The three Ram touchdowns were scored by Willie Ellison on bursts of one, two and eight yards. On each occasion Ellison replaced Larry Smith, and Allen was asked if Ellison was his touchdown specialist. Allen smiled and shook his head. "No," he said. "Smith did a very fine job. But he has had a bad leg, and it just happened that he was running out of gas at the end of the drives. And Willie is a fine runner, too. We gave three game balls today and he got one. Joe Scibelli got one in the offensive line, and Jim Nettles got one in the secondary."
Nettles came in to replace regular Cornerback Clancy Williams, who had injured his knee. Nettles responded to the challenge by intercepting two passes, one of which set up the second touchdown. The other came when Brodie decided, unwisely, to pass for a first down on fourth and two from the Los Angeles 44. There were two minutes left to play in the third period and the 49ers trailed by only three points, but the momentum they lost on that misplay was never regained, and from then on the Rams dominated the game.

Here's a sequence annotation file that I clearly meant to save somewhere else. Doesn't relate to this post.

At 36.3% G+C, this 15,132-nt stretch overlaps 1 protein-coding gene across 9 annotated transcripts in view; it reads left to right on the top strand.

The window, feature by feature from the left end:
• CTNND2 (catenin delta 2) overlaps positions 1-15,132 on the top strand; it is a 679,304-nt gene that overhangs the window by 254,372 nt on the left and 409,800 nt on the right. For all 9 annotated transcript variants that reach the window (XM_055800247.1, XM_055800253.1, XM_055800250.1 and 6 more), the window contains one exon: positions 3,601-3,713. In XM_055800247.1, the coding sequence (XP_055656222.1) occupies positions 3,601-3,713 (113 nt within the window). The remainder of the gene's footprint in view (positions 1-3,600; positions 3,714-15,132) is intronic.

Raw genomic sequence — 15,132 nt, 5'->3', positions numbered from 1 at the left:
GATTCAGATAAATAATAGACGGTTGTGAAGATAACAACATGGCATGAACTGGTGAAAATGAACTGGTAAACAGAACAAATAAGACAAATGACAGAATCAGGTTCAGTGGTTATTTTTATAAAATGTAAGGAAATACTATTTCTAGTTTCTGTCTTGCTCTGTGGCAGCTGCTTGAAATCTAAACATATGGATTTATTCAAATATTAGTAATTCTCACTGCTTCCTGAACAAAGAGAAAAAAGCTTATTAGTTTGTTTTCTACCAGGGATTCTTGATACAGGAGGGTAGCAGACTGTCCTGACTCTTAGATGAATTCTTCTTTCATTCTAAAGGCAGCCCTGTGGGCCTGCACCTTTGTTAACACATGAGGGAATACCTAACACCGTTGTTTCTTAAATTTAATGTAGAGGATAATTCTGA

With the outside lanes shut off to his running attack and with the rush hindering his passing game, Brodie couldn't generate a consistent attack. The 49ers had run for 100 yards in the first half, complementing their 108 yards passing; in the second half they gained but 25 yards on the ground and 52 in the air.
"Our defense was designed to keep the pressure on Brodie all the time," said Deacon Jones, Los Angeles' All-Pro defensive end, who usually did just that. "The 49ers have a very fine offensive line, and John keeps his backs in to block a lot, so sometimes it feels like you're rushing against a seven-man line, "cause they're very big backs. But we ran a million stunts on them and we kept after him and we made him throw too fast and too short and too long."